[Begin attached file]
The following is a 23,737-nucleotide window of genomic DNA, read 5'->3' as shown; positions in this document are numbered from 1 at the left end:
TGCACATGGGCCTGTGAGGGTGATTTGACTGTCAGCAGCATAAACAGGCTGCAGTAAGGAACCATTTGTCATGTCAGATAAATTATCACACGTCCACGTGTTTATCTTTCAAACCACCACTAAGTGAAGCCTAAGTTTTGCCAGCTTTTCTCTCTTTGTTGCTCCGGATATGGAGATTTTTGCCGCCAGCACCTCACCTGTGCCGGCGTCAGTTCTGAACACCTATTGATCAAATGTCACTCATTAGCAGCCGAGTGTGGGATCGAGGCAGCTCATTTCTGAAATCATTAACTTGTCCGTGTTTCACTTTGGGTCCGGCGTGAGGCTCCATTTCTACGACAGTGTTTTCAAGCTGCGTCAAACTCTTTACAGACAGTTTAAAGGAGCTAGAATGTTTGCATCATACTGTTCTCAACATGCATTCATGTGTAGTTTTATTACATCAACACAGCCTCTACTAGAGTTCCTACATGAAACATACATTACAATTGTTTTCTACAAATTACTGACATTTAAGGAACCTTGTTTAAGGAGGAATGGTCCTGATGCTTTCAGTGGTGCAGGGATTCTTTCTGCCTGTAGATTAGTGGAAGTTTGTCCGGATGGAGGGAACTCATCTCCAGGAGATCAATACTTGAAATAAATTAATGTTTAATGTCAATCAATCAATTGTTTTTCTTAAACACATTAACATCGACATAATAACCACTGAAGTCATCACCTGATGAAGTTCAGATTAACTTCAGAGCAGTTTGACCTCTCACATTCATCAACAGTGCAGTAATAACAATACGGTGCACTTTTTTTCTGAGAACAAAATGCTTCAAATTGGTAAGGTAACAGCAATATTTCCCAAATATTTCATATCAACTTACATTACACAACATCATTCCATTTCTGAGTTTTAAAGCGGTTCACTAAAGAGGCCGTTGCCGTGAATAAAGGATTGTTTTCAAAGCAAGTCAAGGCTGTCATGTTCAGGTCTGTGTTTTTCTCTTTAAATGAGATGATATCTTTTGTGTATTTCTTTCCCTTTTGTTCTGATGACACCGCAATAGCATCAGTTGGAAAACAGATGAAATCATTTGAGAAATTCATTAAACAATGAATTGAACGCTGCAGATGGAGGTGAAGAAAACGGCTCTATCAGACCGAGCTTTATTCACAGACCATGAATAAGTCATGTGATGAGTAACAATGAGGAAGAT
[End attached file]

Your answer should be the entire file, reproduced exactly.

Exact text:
The following is a 23,737-nucleotide window of genomic DNA, read 5'->3' as shown; positions in this document are numbered from 1 at the left end:
TGCACATGGGCCTGTGAGGGTGATTTGACTGTCAGCAGCATAAACAGGCTGCAGTAAGGAACCATTTGTCATGTCAGATAAATTATCACACGTCCACGTGTTTATCTTTCAAACCACCACTAAGTGAAGCCTAAGTTTTGCCAGCTTTTCTCTCTTTGTTGCTCCGGATATGGAGATTTTTGCCGCCAGCACCTCACCTGTGCCGGCGTCAGTTCTGAACACCTATTGATCAAATGTCACTCATTAGCAGCCGAGTGTGGGATCGAGGCAGCTCATTTCTGAAATCATTAACTTGTCCGTGTTTCACTTTGGGTCCGGCGTGAGGCTCCATTTCTACGACAGTGTTTTCAAGCTGCGTCAAACTCTTTACAGACAGTTTAAAGGAGCTAGAATGTTTGCATCATACTGTTCTCAACATGCATTCATGTGTAGTTTTATTACATCAACACAGCCTCTACTAGAGTTCCTACATGAAACATACATTACAATTGTTTTCTACAAATTACTGACATTTAAGGAACCTTGTTTAAGGAGGAATGGTCCTGATGCTTTCAGTGGTGCAGGGATTCTTTCTGCCTGTAGATTAGTGGAAGTTTGTCCGGATGGAGGGAACTCATCTCCAGGAGATCAATACTTGAAATAAATTAATGTTTAATGTCAATCAATCAATTGTTTTTCTTAAACACATTAACATCGACATAATAACCACTGAAGTCATCACCTGATGAAGTTCAGATTAACTTCAGAGCAGTTTGACCTCTCACATTCATCAACAGTGCAGTAATAACAATACGGTGCACTTTTTTTCTGAGAACAAAATGCTTCAAATTGGTAAGGTAACAGCAATATTTCCCAAATATTTCATATCAACTTACATTACACAACATCATTCCATTTCTGAGTTTTAAAGCGGTTCACTAAAGAGGCCGTTGCCGTGAATAAAGGATTGTTTTCAAAGCAAGTCAAGGCTGTCATGTTCAGGTCTGTGTTTTTCTCTTTAAATGAGATGATATCTTTTGTGTATTTCTTTCCCTTTTGTTCTGATGACACCGCAATAGCATCAGTTGGAAAACAGATGAAATCATTTGAGAAATTCATTAAACAATGAATTGAACGCTGCAGATGGAGGTGAAGAAAACGGCTCTATCAGACCGAGCTTTATTCACAGACCATGAATAAGTCATGTGATGAGTAACAATGAGGAAGAT